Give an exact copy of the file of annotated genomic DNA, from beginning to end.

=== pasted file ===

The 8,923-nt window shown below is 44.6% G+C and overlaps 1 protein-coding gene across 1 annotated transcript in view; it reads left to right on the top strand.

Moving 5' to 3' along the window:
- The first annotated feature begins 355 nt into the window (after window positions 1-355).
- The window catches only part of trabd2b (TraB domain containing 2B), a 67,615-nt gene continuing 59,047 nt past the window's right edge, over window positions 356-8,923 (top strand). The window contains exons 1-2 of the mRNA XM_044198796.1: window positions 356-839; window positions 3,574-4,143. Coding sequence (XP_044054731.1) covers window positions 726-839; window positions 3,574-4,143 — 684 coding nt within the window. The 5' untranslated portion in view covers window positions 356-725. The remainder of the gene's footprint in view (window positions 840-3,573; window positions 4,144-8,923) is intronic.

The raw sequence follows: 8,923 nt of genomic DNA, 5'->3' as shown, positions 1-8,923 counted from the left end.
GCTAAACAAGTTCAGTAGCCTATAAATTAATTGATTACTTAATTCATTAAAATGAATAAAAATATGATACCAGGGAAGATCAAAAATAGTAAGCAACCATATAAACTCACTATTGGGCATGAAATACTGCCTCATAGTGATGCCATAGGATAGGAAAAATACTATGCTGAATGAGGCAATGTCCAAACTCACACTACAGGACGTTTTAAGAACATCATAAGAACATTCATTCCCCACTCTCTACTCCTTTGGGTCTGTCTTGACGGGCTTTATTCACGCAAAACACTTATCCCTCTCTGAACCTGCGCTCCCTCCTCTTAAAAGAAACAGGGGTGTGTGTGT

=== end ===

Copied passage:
The 8,923-nt window shown below is 44.6% G+C and overlaps 1 protein-coding gene across 1 annotated transcript in view; it reads left to right on the top strand.

Moving 5' to 3' along the window:
- The first annotated feature begins 355 nt into the window (after window positions 1-355).
- The window catches only part of trabd2b (TraB domain containing 2B), a 67,615-nt gene continuing 59,047 nt past the window's right edge, over window positions 356-8,923 (top strand). The window contains exons 1-2 of the mRNA XM_044198796.1: window positions 356-839; window positions 3,574-4,143. Coding sequence (XP_044054731.1) covers window positions 726-839; window positions 3,574-4,143 — 684 coding nt within the window. The 5' untranslated portion in view covers window positions 356-725. The remainder of the gene's footprint in view (window positions 840-3,573; window positions 4,144-8,923) is intronic.

The raw sequence follows: 8,923 nt of genomic DNA, 5'->3' as shown, positions 1-8,923 counted from the left end.
GCTAAACAAGTTCAGTAGCCTATAAATTAATTGATTACTTAATTCATTAAAATGAATAAAAATATGATACCAGGGAAGATCAAAAATAGTAAGCAACCATATAAACTCACTATTGGGCATGAAATACTGCCTCATAGTGATGCCATAGGATAGGAAAAATACTATGCTGAATGAGGCAATGTCCAAACTCACACTACAGGACGTTTTAAGAACATCATAAGAACATTCATTCCCCACTCTCTACTCCTTTGGGTCTGTCTTGACGGGCTTTATTCACGCAAAACACTTATCCCTCTCTGAACCTGCGCTCCCTCCTCTTAAAAGAAACAGGGGTGTGTGTGT